I have seen this show at Mom and Dad's. If you haven't seen it, the basic premise is that a person or couple is looking for a house. They see three, each of which has some of what they're looking for but not everything. That's what I feel like right now. At the end of the show they pick one. Here are the details in the order I saw them.
House #1: It has a good yard (a must for the dogs), kitchen is nice, floors are wood. But the bedrooms are tiny. This is typical but, also typical, they don't have closets so you have to factor in fitting more furniture in the room for storing your clothes. It has a driveway and garage. The location is good.
House #2: The bedrooms are a little bigger and it has a huge closet room so not having a closet in the bedroom isn't a problem. It does have carpet which I can live with if I have to. It has a sun porch and a decent yard but there's no fence; just hedges. My dogs would be out of that yard in a heartbeat. I could always ask that they fence the yard if I decide I want this house. It's almost walking distance to work. It has a big driveway and two garages.
House 3: This is the largest house I looked at. The floors are all wood. The bedrooms are big. The "master bedroom" even has the cutest little toilet closet. The yard is good and it's fenced. The kitchen is tiny and there's no dining room. The worst thing is there's no shower/bath upstairs with the bedrooms. There's a shower downstairs off the kitchen which seems rather inconvenient. There's also no driveway. There's a garage but but you can't get to it with a car.
So far House #1 is winning. I was supposed to see another house today but a German family rented it yesterday. Today I'm going to go walk around the neighborhoods of the houses and see how they are. And I'm going to keep looking since I have up to 90 days to find a place. I promise to take some pictures today, too.
I am trying to conduct as many interactions in Dutch as I can. So far I’ve seen 2 houses and made appointments to see 2 others in Dutch. Sometimes, though, people don’t seem to understand when I ask them to speak slowly or when I say I don’t understand.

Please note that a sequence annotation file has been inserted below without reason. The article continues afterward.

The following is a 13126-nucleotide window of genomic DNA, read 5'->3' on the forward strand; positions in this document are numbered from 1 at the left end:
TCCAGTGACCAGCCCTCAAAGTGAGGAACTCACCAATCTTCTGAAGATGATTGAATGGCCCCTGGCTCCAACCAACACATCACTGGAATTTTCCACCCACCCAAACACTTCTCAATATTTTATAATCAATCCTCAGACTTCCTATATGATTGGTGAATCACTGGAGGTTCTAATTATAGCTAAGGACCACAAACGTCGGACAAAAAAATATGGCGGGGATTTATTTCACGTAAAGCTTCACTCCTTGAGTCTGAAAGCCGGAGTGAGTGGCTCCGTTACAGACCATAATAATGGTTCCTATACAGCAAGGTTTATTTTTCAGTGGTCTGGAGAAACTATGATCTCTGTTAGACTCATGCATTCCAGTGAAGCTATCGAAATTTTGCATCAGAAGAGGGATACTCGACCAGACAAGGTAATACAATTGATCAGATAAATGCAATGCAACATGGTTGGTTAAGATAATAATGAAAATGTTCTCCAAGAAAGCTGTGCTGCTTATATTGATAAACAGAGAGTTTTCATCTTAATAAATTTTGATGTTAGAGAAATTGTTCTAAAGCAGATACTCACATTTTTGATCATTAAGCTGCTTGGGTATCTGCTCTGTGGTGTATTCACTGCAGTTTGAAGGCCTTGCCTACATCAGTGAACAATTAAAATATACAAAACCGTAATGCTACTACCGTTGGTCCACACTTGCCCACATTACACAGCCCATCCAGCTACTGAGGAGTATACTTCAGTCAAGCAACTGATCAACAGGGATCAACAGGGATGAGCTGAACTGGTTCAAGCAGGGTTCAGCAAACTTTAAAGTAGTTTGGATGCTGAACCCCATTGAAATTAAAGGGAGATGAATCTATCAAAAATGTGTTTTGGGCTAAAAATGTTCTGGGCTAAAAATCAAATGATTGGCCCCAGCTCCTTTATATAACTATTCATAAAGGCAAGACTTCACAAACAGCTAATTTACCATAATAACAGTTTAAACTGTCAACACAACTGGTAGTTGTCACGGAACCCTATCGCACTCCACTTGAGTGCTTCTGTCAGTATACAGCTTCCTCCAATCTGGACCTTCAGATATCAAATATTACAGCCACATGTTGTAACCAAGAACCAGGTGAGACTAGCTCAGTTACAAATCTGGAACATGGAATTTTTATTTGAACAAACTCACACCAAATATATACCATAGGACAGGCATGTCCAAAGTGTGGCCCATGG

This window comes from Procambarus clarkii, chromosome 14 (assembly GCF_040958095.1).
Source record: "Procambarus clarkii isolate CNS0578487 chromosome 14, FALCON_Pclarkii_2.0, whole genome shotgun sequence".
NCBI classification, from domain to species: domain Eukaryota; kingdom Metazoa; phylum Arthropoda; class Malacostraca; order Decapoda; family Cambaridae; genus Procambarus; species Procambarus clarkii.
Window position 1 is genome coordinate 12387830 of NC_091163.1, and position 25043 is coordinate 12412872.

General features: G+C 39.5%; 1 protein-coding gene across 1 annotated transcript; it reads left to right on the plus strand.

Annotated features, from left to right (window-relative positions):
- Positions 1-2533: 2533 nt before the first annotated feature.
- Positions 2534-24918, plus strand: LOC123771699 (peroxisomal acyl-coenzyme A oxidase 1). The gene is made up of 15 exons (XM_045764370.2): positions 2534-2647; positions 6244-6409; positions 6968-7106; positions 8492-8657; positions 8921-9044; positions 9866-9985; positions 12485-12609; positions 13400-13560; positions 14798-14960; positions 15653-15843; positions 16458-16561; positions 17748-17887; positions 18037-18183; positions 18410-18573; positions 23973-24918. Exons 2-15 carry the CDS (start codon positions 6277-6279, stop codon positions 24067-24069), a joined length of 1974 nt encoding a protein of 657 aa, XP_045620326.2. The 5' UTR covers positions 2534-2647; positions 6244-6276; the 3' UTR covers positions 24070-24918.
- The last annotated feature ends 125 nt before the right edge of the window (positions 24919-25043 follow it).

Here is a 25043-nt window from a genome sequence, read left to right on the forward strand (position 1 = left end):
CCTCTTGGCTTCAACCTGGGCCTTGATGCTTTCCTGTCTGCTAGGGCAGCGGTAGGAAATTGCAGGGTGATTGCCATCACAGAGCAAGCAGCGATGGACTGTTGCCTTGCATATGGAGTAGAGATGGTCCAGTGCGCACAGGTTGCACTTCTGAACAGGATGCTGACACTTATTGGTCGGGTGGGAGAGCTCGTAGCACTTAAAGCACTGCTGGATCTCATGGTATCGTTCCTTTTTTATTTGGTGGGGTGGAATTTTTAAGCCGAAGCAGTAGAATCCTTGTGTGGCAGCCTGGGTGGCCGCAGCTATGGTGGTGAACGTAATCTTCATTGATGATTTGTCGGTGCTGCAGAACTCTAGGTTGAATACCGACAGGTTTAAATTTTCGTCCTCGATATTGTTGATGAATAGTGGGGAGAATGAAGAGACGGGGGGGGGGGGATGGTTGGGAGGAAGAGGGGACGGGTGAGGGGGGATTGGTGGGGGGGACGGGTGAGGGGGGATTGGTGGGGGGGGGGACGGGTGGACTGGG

Today, I was on the phone with a woman and I asked her to speak more slowly. Instead, she just rearranged the words she had just said but didn’t slow them down at all. After telling her I still didn’t understand she simply repeated herself again. Often I end up with a quizzical look on my face while I struggle to find the words that I don’t have or to understand words that I probably never knew. I rarely understand everything someone is saying but I can usually pick out enough words to get the gist of what they’re telling me.
It surprises and delights folks here when Americans speak to them in Dutch. Sometimes, though, they don’t even realize you said something in Dutch and they continue on in English. Dutch and English are interchangeable for many people here.
I saw a house this morning and I have another to see this evening and one on Saturday. Tomorrow is the newcomers tour of both bases (the USAG and the JFC) and the surrounding area. This weekend I plan to walk around the neighborhoods of the houses I’ve liked and get a better feel for them.
I went to the personnel/human-resources office yesterday. I went there on Day 1 as well. The lady who works there didn't recognize me at first and asked if she could help me. When I told her who I was she said,"Oh, you look much better than yesterday." Then she attempted to clarify by telling me I didn't look bad the day before but rather I looked, "...like an Army tomboy," whereas today I looked, "...like a woman." I told her that, "Yesterday I felt like a swamp creature (slimy and smelly) whereas today I feel more like a human being."
Today ended up being a little hectic. I looked at two houses (I was supposed to look at 3 but no one showed up to show me one. I'm going to try that one again tomorrow). One had no yard so I didn’t bother looking at the house itself. I need some yard for the dogs. The other is nice. The bedrooms are on the tiny side (typical for Dutch houses) but the yard is nice and the location is good. I have appointments to look at two more tomorrow. I hope to visit the ones I like this weekend and walk around the neighborhoods to get a better feel.